Why does Grapher (a Mac application) plot the 3D inequality $|x|<1$ using spheres? [closed]

Grapher (sometimes called Grapher.app) is a mathematics graphing application that comes bundled with Mac computers (see https://en.wikipedia.org/wiki/Grapher). I was recently playing around with Grapher, trying to get a feel for it, and discovered some odd behavior.

Suppose you are in 2D mode and you input the equation $|x|=1$. The grapher produces two parallel vertical lines, as expected:

Next, replace the $=$ with an inequality, and you get the region between those two parallel lines (again, nothing out of the ordinary here):

Now let's open a 3D window and again enter the equation $|x|=1$. This time we get two parallel vertical planes, again as expected:

Finally, let's replace the $=$ with an inequality. We ought to get the space between those two planes shaded in. Instead, we get this:

Any idea what's going on?

closed as off-topic by Xander Henderson, Rohan, Claude Leibovici, Daniel FischerJan 1 '18 at 18:56

This question appears to be off-topic. The users who voted to close gave this specific reason:

• "This question is not about mathematics, within the scope defined in the help center." – Xander Henderson, Rohan, Claude Leibovici, Daniel Fischer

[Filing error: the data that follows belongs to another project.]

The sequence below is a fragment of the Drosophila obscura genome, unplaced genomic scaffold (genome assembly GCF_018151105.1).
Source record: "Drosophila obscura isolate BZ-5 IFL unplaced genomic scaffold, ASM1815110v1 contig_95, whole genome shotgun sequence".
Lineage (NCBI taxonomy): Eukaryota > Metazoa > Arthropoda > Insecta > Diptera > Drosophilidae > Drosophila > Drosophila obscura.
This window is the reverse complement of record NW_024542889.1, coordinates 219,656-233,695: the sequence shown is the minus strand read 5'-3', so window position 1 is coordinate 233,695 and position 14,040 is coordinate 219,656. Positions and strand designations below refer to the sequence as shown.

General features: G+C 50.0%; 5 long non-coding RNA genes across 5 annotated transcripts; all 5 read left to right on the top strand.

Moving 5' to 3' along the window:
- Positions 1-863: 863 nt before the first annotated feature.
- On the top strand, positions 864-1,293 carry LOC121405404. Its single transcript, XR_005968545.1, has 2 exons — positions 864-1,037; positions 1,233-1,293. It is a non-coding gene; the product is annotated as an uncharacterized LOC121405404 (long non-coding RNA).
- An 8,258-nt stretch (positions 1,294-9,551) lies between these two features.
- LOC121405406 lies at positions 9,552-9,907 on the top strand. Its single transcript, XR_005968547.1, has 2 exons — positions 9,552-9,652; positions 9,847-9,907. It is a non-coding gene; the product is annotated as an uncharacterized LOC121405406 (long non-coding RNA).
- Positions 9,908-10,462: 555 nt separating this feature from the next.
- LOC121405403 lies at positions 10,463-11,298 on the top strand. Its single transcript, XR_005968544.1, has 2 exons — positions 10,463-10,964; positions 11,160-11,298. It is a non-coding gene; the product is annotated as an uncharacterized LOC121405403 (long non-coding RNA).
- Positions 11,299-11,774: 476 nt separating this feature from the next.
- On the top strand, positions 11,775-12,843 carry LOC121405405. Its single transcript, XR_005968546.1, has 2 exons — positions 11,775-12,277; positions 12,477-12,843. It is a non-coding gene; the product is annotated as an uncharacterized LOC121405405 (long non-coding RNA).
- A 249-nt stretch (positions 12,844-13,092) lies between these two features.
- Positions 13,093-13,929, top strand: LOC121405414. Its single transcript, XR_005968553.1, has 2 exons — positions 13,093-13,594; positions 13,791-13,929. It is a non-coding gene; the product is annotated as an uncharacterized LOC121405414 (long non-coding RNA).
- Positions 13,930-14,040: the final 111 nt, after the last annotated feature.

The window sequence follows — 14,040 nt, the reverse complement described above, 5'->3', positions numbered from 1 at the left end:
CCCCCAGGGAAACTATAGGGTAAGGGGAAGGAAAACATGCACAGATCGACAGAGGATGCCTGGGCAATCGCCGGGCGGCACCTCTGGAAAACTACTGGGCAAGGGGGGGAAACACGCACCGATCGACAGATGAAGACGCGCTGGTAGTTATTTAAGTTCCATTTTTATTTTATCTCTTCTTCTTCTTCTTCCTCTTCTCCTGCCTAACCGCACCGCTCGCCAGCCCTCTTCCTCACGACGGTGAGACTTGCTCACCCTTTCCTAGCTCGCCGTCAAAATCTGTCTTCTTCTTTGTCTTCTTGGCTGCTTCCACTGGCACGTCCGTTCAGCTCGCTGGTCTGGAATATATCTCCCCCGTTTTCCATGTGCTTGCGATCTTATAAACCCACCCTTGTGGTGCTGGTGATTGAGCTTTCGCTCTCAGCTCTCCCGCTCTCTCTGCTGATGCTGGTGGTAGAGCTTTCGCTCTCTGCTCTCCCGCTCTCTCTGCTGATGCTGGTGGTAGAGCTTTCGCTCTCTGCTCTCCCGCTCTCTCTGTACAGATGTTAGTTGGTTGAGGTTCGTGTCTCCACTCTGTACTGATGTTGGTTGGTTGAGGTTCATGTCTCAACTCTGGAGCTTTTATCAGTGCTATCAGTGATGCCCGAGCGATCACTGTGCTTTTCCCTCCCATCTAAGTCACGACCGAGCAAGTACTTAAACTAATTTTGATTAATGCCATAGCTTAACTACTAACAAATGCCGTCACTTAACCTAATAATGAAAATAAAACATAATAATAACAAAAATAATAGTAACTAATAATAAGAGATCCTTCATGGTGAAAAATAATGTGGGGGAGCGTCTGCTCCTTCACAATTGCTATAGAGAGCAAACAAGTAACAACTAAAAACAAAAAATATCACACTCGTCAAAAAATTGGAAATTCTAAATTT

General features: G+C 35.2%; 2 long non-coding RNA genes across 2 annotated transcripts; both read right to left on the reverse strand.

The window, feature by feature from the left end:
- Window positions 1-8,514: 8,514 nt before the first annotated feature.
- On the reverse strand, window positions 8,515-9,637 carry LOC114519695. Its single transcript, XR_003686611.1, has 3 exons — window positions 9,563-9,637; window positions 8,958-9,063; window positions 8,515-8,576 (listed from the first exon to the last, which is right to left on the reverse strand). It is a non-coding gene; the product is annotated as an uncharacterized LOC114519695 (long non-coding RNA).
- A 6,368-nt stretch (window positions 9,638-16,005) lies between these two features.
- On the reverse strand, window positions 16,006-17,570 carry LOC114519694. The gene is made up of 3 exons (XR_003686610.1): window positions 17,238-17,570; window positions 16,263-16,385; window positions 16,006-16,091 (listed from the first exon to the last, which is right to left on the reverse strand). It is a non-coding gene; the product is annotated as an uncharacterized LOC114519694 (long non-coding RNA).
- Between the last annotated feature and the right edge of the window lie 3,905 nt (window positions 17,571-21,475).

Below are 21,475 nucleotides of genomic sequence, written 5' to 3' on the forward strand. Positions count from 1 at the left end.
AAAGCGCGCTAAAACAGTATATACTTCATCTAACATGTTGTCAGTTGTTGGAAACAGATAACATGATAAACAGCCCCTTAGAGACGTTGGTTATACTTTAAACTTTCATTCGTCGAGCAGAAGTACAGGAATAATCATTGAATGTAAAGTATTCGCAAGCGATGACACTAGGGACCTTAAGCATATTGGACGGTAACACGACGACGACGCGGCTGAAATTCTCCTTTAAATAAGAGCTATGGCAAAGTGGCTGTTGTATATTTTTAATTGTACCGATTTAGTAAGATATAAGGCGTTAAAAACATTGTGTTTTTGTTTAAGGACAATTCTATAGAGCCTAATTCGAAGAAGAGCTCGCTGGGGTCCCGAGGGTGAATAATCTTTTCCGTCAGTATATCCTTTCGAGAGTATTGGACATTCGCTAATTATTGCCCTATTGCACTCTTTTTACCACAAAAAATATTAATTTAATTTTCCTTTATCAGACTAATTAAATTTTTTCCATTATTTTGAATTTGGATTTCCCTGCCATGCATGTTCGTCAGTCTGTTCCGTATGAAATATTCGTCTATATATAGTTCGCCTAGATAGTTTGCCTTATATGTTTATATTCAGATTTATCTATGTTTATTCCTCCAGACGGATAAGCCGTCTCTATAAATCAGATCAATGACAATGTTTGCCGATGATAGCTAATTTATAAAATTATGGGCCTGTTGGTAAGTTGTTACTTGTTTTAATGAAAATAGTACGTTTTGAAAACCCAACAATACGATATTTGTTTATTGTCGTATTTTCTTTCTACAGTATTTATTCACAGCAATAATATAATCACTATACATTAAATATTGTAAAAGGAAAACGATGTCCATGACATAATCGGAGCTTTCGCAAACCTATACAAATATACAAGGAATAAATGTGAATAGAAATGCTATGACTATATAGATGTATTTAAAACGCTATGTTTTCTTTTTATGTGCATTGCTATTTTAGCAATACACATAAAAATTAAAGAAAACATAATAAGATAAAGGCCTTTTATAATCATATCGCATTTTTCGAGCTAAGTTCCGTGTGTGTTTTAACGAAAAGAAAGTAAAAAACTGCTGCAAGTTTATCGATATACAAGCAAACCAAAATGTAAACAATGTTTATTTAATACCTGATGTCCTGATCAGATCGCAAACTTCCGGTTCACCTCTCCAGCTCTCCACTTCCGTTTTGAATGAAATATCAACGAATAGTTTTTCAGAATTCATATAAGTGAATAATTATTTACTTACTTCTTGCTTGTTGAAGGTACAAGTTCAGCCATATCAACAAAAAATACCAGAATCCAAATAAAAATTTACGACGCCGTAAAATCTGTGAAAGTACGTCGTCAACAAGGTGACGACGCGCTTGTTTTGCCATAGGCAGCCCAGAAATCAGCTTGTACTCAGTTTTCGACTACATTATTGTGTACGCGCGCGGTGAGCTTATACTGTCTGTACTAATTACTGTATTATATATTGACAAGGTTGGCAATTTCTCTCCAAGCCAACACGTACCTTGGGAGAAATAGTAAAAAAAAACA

If this question can be reworded to fit the rules in the help center, please edit the question.

• Go to Window -> Show Inspector. Change the Mark to "Box" and the resolution to "High". – Blue Jan 1 '18 at 2:52
• Grapher isn't really being very clever---essentially (as far as I can tell), it is sampling points from a grid, then drawing a ball around each point that satisfies the inequality. You can get a slightly better image by selecting the equation you are graphing, then hit the big blue "i" button on the upper-right corner of the window to bring up the inspector. Fiddle with the settings there, then hit the refresh button to see what it does. – Xander Henderson Jan 1 '18 at 2:55
• @XanderHenderson Got it! The important setting seems to be a popup that lets you choose between "Sphere" and "Box". With the latter, the image looks as it should. If you want to post your response as an answer I'd be happy to upvote and accept it. – mweiss Jan 1 '18 at 2:58
• Zooming-in and -out shows that @XanderHenderson's interpretation of the sampling procedure appears to be correct. You can also try something like $x^2+y^2+z^2< 10$ at various zoom levels to see sampled approximations of the interior of a sphere. – Blue Jan 1 '18 at 2:59
• May I ask why the close vote? If this is not within the scope of the site, what is the math-software tag for? – mweiss Jan 1 '18 at 3:07